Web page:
Verplanck’s Point

A Grand Encampment

Pierre Charles L’Enfant’s watercolor of the encampment at Verplanck’s Point (August-October 1782) depicts the Continental Army at its professional best. Wooden bowers, or shades made of tree branches, decorated the long line of soldiers’ tents. Washington’s marquee tent stood on a hill where it “towered, predominant” over the camp, as one eyewitness put it.

For a month, the Continental troops at Verplanck’s Point gathered firewood for the coming winter and drilled for the next campaign. On September 22, the Continental Army demonstrated their fighting readiness for French forces marching from Virginia through the Hudson Highlands. One astonished French officer admired the transformation of an army that had “formerly had no other uniform than a cap, on which was written Liberty.”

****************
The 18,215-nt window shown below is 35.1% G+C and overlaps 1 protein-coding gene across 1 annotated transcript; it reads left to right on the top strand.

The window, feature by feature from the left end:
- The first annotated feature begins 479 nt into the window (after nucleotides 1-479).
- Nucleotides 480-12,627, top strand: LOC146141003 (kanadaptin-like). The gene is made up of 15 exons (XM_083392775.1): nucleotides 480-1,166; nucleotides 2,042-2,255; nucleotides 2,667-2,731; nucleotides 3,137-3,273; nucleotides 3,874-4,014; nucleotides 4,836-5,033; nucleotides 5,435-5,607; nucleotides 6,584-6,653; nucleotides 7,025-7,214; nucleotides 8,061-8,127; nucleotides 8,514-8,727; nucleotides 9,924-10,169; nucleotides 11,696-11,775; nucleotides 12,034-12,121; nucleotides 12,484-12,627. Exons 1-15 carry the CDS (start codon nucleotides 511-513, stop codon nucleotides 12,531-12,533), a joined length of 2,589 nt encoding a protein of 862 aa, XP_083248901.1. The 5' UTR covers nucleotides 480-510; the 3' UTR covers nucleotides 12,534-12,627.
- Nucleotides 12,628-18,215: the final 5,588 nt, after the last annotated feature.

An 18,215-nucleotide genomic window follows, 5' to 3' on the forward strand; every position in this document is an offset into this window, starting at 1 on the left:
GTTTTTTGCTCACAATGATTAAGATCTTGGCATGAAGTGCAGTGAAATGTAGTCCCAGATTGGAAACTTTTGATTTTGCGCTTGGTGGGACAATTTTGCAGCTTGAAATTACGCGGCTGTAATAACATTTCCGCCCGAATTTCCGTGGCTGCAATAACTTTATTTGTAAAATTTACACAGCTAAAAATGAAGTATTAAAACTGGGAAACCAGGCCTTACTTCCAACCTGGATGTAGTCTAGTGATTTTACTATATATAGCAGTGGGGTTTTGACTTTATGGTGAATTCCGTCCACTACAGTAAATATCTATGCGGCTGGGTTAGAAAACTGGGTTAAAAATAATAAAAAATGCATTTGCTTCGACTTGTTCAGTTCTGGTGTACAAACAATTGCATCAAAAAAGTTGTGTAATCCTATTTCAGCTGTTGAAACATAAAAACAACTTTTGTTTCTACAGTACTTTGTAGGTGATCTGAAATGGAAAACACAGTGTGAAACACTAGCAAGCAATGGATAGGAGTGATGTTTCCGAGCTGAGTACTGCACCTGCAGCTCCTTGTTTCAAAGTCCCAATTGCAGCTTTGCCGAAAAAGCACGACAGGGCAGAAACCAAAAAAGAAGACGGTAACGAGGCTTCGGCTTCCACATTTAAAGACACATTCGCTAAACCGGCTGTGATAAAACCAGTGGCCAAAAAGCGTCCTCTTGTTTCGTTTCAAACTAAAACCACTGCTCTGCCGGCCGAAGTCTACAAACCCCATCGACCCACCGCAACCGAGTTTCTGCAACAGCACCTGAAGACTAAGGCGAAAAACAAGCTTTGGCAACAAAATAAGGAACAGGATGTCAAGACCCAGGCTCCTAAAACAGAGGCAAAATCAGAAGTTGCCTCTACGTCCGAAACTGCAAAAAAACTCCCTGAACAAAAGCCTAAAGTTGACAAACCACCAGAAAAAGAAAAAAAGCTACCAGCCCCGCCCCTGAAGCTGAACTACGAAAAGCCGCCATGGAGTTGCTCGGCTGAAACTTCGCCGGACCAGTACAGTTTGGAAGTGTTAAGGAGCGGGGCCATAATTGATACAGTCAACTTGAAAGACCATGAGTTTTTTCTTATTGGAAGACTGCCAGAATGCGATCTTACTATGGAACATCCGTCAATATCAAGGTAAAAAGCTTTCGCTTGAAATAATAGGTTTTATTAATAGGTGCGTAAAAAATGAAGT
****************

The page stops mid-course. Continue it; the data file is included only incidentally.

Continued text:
Image: Museum of the American Revolution, Gift of the Landenberger Family Foundation

Explore a map of Verplanck’s Point
Washington’s Tent

Take a closer look at General Washington’s tent perched on a hill overlooking the encampment.

Parade Ground

Take a closer look at the area where the Continental Army showed its professionalism to the French.

1st Connecticut Brigade

Take a closer look at the decorated tents of two Connecticut regiments.

2nd Connecticut Brigade

Take a closer look at the line of tents of the 2nd and 4th Connecticut Regiments.

Rhode Island Regiment

Take a closer look at the anchor-decorated colonnade of the Rhode Island Regiment.

Massachusetts Brigades

Take a closer look at the tents of the Massachusetts regiments, visible in the background of the painting.